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Grill Ready Ribs ‘n Chicken

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(Updated with Pic !)  I’m sorry I don’t currently have pics for this post…. if I take one after everything hits the grill I will post it up. I couldn’t reach for the camera while my hands were all meated-up and we’ve been busy hosting parents so the house is a bit busy.

But I digress … it is an abso-freakin-lutely amazing weekend with perfect weather and we are totally taking advantage of it with a back yard BBQ. We impulsively purchased a rib rack last weekend at home depot so we are putting it to good use today with some grilled ribs. The ribs, purchased at Costco for cheap (and they are really nice!) are very easy to prepare:

Dry grill rub – even mix of paprika, garlic powder, onion powder, some chili powder, and maybe a touch of salt

2-3 tablespoons of aplle cider vinegar per ziploc

several gallon ziploc bags – depends on how much you are making

Rub the ribs down with the dry rub in the morning and place them in the ziploc with the vingar and allow them to marinate all day until you are ready to grill.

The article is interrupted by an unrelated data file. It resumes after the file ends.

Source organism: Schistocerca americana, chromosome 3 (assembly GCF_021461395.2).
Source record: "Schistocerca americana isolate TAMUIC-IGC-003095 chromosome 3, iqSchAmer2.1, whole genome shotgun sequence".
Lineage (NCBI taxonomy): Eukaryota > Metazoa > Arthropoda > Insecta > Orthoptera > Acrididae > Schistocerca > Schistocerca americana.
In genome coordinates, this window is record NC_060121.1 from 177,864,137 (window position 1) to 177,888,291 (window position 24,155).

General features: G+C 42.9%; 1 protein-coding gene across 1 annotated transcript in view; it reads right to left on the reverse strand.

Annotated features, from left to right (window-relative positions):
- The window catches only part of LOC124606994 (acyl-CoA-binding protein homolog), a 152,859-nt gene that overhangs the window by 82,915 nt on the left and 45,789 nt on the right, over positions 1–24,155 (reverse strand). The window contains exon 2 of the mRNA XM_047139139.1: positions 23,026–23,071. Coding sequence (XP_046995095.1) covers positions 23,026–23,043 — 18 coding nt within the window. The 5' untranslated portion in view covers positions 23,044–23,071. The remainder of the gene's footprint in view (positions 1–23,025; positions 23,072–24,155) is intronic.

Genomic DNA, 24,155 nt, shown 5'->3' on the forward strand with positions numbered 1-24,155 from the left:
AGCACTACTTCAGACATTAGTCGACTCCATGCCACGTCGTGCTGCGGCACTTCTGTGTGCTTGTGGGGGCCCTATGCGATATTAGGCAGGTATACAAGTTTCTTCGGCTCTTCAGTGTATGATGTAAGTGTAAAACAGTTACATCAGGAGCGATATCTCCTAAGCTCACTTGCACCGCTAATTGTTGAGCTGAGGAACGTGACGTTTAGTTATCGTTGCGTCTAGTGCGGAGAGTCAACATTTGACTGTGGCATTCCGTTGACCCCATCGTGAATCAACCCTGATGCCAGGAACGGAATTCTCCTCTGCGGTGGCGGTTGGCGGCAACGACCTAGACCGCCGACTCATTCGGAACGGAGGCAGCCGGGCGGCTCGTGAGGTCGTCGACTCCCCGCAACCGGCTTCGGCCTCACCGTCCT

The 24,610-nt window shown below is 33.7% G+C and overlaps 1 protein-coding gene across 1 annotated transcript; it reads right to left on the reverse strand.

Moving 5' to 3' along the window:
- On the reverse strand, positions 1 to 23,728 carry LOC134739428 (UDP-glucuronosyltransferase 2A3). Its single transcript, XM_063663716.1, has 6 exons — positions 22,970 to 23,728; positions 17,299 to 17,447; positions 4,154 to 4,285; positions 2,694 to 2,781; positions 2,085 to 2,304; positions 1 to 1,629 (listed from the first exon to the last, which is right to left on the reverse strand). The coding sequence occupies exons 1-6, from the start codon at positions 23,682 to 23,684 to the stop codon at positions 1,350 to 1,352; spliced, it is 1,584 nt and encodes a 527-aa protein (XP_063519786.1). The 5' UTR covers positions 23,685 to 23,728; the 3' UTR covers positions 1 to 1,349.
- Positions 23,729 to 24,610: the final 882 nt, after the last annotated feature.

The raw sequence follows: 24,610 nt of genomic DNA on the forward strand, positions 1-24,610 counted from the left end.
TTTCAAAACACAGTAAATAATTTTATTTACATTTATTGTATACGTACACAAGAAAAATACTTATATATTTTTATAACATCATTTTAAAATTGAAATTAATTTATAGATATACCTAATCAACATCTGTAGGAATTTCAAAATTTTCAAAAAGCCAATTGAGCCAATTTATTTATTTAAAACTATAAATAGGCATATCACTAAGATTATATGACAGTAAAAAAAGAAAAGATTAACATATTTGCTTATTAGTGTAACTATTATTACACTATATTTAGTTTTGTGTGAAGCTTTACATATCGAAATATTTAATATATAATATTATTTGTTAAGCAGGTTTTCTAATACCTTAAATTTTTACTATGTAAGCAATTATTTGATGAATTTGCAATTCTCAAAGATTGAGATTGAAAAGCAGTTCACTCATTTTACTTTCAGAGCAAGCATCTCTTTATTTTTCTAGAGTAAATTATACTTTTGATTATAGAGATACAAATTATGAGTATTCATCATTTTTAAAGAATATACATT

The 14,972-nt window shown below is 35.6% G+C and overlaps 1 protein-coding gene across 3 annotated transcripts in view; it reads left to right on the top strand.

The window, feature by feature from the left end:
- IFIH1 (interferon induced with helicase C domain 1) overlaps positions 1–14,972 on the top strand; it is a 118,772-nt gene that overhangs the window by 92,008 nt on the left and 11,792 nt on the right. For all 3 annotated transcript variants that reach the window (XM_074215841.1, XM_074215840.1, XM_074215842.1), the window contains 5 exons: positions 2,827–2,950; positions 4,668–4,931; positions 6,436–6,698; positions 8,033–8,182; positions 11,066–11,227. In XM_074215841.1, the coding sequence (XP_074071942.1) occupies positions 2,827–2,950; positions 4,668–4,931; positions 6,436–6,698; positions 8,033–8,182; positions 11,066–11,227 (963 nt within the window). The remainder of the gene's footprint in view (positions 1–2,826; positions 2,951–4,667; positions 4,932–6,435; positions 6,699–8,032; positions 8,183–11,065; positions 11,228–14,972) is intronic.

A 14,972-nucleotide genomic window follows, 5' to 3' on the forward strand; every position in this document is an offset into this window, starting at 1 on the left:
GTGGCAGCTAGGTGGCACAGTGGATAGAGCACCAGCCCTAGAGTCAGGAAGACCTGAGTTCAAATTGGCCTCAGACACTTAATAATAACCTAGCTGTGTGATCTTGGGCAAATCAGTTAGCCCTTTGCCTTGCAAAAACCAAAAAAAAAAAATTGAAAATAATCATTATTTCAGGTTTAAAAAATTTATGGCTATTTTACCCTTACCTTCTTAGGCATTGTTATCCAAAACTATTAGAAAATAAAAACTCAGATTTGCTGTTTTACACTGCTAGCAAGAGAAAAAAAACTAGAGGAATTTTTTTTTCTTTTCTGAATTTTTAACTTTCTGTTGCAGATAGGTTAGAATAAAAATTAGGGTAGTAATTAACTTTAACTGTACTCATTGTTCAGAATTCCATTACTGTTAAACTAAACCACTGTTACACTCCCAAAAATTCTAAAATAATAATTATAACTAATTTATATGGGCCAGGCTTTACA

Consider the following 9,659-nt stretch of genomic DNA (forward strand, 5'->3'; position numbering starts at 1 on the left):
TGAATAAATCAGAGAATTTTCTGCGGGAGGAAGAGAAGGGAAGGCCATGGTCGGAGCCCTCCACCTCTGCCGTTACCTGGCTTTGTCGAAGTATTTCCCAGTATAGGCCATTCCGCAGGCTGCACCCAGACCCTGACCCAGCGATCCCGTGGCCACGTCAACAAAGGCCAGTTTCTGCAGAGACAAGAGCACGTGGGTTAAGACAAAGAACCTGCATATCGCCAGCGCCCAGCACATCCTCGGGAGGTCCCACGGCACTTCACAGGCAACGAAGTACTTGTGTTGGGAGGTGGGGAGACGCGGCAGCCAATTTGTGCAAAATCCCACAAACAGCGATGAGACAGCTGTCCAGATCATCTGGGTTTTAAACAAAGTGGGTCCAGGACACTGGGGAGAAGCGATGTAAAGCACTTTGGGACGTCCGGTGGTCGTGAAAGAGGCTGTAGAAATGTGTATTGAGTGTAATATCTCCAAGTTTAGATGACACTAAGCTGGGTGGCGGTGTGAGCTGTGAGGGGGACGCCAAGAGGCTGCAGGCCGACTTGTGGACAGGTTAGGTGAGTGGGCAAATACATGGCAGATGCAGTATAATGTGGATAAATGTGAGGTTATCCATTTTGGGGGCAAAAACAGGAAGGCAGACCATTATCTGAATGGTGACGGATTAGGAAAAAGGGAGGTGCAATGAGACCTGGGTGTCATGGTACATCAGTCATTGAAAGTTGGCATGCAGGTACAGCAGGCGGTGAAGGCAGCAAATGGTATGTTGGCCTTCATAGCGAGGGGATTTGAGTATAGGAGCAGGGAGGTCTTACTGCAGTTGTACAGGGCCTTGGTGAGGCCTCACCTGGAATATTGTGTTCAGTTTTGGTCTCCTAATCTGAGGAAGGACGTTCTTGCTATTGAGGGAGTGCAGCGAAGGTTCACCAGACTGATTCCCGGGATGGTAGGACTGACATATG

For friends who don’t eat pork, we are making grilled chicken breast with the following marinade:

1 generous pinch of herbs de provence (we got ours from Herb Lyceum farm – it has some lavendar in it)

1/2 cup white wine

generous pinch of garlic salt

Several chicken breasts

Place all ingredients in the ziploc and marinate for the day ! 

I’ll post an update later today with pictures and more recipes for sides and cocktails.

Happy grilling !

Chicken Breast with Dried Mushroom and Sage rub

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It’s been an insanely busy week so I haven’t been cooking as much, which is unfortunate. I did participate in a book club talk about  The Omnivore’s Dilemma by Michael Pollan, which resulted in a huge discussion of local food sources, what it means to go organic and why we should all be cooking more of our own food instead of eating prepackaged items. It’s a hellova read, and made me think a lot more about what I put in my body and where it comes from. 

But I digress, tonight’s dinner was really simple, and designed to be made on the grill. We picked up some chicken breasts (bone in), some corn on the cob and the fixings for a nice salad. Once I had put together the rub for the chicken we realized we were out of gas on the grill, so we ended up making the chicken in the oven and steaming the corn on the stovetop. It was still delicious, but it would have been nice to bust out the grill in honor of the almost spring-like weather we were having today.

Here is the chicken recipe: